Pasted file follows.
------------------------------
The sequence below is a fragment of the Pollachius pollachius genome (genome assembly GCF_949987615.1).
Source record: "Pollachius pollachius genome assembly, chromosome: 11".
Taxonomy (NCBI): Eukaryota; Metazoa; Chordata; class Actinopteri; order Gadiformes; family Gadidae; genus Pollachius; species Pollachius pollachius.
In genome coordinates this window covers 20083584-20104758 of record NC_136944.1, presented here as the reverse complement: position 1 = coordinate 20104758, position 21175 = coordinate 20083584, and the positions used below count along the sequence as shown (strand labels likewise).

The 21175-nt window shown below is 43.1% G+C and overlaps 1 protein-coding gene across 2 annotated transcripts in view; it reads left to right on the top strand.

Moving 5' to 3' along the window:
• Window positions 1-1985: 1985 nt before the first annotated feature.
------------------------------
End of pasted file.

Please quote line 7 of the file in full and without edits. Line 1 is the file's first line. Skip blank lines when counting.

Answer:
• Window positions 1-1985: 1985 nt before the first annotated feature.